Dramatic Speed Increase in MSM Operations: The MSM operations performed by ICICLE are, on average, 50 times faster compared to those in the baseline CPU configuration. This speedup was consistent across most MSMs in the aggregate command.

Overall Reduction in Proof Times: The total time required to generate aggregate proofs saw a reduction of about 35% when compared to the baseline CPU prover times. This reflects a significant overall performance enhancement in the proof generation process.

These results highlight the effectiveness of GPU acceleration in optimizing ZK proof systems, particularly in computational aspects like MSM operations. For verification, you can view our continuous integration tests here.

Future Directions

Looking ahead, we plan to further optimize and expand the capabilities of EZKL and Icicle integration:

Expanding GPU Operations: One key area of focus will be replacing more CPU operations with GPU counterparts. This includes operations involving Number Theoretic Transforms (NTTs), which are currently CPU-based. By offloading these operations to the GPU, we expect to achieve even greater efficiency and speed.

Introducing Batched Operations: Another crucial development will be the addition of batched operations. This enhancement is particularly aimed at enabling efficient GPU usage even in smaller and wider circuits. By doing so, we aim to extend the benefits of GPU acceleration to a broader range of circuit types and sizes, ensuring optimal performance across all scenarios.

More broadly, we seek to see integration with alternative hardware systems. This will enable functional benchmarking and developer flexibility for the broader domain.

Through these future developments, we aim to continue pushing the boundaries of performance in ZK proof systems, making them more efficient and accessible for a wider range of applications.

Appendix

Notes for Future Integrations

For contributors and developers, we tested this integration with the aggregate command tutorial on a custom instance with four proofs. A few notes for future integrations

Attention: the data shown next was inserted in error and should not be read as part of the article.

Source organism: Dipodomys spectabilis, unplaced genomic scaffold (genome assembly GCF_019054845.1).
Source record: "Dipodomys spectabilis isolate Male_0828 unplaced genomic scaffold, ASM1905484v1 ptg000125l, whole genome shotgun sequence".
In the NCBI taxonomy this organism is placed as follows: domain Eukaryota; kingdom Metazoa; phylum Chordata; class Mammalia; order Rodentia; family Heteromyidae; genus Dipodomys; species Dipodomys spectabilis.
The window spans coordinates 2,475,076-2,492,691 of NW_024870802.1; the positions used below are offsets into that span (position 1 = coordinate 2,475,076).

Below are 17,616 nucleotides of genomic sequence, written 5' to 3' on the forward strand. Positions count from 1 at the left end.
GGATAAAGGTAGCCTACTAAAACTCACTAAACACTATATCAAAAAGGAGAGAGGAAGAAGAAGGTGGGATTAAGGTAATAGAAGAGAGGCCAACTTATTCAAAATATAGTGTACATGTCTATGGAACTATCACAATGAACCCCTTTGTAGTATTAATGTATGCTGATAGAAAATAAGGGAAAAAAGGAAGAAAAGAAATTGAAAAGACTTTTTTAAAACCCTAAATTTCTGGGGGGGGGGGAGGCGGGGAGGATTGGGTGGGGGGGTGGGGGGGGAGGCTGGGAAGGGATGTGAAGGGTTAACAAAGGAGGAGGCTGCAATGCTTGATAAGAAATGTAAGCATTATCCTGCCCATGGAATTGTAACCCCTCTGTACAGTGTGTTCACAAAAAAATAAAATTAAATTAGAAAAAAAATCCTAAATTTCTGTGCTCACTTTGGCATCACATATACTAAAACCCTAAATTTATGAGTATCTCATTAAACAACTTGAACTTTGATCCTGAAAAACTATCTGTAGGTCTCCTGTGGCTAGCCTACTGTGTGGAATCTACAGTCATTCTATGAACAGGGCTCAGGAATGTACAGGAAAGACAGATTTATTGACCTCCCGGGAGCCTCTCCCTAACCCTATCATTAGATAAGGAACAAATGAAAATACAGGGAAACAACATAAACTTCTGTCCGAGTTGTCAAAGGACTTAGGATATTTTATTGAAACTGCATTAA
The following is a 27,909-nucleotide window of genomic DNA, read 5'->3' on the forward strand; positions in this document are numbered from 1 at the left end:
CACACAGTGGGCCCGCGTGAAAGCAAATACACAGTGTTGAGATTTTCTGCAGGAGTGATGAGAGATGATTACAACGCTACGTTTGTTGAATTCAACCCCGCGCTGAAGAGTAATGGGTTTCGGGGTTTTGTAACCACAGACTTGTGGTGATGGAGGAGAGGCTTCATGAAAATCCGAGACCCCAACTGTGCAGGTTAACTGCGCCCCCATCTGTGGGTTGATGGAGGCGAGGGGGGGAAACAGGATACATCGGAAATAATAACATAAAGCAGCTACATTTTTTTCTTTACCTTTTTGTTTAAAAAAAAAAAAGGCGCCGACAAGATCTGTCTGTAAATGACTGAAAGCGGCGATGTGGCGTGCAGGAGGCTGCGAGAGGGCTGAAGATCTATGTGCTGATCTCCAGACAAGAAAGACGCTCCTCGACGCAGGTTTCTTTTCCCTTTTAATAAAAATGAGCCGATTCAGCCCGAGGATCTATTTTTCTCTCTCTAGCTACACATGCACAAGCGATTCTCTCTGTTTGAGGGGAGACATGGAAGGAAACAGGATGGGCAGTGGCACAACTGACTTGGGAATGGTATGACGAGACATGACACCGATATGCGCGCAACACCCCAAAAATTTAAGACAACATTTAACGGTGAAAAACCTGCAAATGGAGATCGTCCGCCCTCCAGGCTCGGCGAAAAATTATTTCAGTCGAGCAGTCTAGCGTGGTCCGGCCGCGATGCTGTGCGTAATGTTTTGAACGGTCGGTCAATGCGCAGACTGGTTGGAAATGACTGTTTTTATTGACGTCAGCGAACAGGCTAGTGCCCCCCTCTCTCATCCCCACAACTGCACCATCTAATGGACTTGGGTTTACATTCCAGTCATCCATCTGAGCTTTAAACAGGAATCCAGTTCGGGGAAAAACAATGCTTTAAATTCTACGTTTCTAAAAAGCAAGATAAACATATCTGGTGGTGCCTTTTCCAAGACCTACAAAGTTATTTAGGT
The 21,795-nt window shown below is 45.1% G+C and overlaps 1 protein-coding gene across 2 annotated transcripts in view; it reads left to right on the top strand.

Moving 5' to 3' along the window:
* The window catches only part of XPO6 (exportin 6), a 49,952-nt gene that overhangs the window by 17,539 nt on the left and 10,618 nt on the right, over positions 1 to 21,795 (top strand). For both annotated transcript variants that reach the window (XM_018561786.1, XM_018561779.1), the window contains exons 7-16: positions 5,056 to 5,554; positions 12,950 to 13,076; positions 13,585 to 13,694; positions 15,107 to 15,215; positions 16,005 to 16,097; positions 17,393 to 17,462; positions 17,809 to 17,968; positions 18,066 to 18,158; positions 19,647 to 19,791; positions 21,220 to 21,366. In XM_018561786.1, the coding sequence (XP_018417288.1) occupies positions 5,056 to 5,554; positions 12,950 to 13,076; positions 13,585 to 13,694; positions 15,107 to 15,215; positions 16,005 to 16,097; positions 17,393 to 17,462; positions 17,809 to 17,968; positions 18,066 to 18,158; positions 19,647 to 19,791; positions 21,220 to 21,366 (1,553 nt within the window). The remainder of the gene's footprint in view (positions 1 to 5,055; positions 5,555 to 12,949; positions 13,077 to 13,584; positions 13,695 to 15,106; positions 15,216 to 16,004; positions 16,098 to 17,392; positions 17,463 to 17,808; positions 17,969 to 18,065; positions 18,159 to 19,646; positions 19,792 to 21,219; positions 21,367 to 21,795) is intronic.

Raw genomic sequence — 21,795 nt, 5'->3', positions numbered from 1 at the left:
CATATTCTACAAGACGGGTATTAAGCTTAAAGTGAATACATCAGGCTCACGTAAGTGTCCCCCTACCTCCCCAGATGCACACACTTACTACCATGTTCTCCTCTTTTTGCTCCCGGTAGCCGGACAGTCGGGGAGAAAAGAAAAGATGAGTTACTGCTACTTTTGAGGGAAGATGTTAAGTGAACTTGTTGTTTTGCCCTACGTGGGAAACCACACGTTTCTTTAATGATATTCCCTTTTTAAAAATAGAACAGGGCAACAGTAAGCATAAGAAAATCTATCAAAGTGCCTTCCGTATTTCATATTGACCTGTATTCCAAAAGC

Benchmarking Environment: Tests were conducted using AWS c6a.8xlarge instances with AMD Epyc 7R13 for baseline CPU runs.

Aggregation Command Tutorial: The integration’s performance was validated using the aggregation command tutorial, including a test instance with 4 proofs for baseline comparison.

Initial Testing on Single MSM Instances: Initially, testing focused on single instances of MSM from the EZKL/halo2 crates to verify functionality.

Issue with GPU Context in Full Proofs: Upon extending to full proofs, it was discovered that the GPU context was lost after a single operation. A solution was implemented by creating a static reference to maintain the GPU context throughout an entire proof command.

Focus on Aggregation Circuit/Command: The integration primarily targeted the aggregation circuit/command, characterized by a large K (number of constraints) and a small number of advice columns.

Impact on Proof Command: Modifications in the code affected the proof command as well. It became necessary to ensure that the performance of single proofs was either maintained or improved with these changes.

Performance Variations Based on Circuit Size and Width: For large and narrow circuits, the GPU enhancements yielded positive results. However, for smaller (K ≤ 8) and wider circuits, the GPU enhancements led to slower performance.

Future Improvements for Universal Optimization: Plans are in place to enhance GPU integration for all circuit types, particularly focusing on batching operations for optimal performance across various circuit dimensions.